What You Need to Know About Load Bank Testing
Maintenance comes hand in hand with owning or hiring a generator. To maintain a healthy generator and prepare for power outages, Power Electrics recommends load bank testing. Load bank testing is key for ensuring crucial services are operating in times of an outage.
What is Load Bank Testing?
Load bank testing is the process of using a load bank to accurately mimic the operational load of a generator. It involves starting up a prime power or standby generator under an artificial load at its maximum capacity for a specified period of time. The process is carried out to test the generator to its full capacity without disrupting the power supply to your facility. It is highly recommended to detect any problems that could prevent power from being supplied in the event of an emergency.
The process includes bringing the engine to a certain operating temperature and pressure to best mimic the power drawn from the equipment used during the event of an emergency. The process of load bank testing exposes any flaws or problems of a generator in a safe environment, instead of when it is being relied upon to provide power.
Why Do We Recommend Load Bank Testing?
There are situations where having power can mean the difference between life and death, such as in the healthcare industry, or it could mean the loss of millions for companies through unexpected downtime. There are two main reasons why the test is recommended – to determine efficient performance levels and to remove any harmful wet stacking. Load bank testing gives you peace of mind that your generator has the capacity to work in the event of an emergency. When it comes to a generator, the earlier a problem is recognised, the less costly the repair will be than if it was discovered during a critical situation.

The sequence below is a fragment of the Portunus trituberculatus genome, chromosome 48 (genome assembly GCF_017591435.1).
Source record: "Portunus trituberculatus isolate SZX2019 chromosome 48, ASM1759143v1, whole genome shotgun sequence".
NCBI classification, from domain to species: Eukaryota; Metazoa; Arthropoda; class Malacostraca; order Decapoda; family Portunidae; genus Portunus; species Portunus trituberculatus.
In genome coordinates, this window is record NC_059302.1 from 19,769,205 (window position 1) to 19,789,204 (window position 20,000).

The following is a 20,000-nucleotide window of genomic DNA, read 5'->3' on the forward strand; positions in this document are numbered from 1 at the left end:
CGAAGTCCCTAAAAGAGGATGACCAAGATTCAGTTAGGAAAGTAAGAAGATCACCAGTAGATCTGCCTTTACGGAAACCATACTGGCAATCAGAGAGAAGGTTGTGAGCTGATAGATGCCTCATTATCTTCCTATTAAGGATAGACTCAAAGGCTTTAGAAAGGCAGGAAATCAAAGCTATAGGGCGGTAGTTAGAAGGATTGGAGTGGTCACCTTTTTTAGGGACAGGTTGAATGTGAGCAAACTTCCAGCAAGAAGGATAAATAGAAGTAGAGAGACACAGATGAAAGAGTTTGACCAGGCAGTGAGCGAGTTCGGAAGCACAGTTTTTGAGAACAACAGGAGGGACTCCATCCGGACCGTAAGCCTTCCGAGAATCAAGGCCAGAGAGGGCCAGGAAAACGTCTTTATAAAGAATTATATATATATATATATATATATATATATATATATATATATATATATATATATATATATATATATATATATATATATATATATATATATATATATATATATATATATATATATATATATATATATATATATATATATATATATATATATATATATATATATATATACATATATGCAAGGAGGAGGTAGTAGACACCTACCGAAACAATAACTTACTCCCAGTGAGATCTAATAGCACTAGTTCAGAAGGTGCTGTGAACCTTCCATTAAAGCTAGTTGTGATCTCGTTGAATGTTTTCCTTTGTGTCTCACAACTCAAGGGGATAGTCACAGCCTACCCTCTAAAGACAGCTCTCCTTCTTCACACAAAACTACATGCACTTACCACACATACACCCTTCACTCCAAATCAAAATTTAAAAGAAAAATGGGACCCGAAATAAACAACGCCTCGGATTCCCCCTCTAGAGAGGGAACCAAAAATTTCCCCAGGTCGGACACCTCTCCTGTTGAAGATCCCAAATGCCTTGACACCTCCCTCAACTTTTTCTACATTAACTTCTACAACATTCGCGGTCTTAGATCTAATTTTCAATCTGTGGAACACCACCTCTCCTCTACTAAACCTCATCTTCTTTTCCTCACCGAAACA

There are several benefits to load bank testing such as cleaning out carbon deposits to allow for more efficient running. It also ensures that the cooling systems work correctly when under load.
Preventing Wet Stacking
Many complications can arise if a generator is left unused for a period of time or is only used with light loads. Soot and unburnt fuel build-up can occur in the exhaust. Known as wet stacking, the issue causes poor performance and increases the likelihood of the generator becoming a fire hazard as well as being more prone to damage and failure. The cost and inconvenience of fixing the issue becomes far more considerable than performing a yearly load bank test.
During a heavy load the generator runs at a high power and temperature, the build-up burns off and so prolongs the life of your equipment. If you'd like to know more about wet stacking, why not have a read of our blog on the topic, here.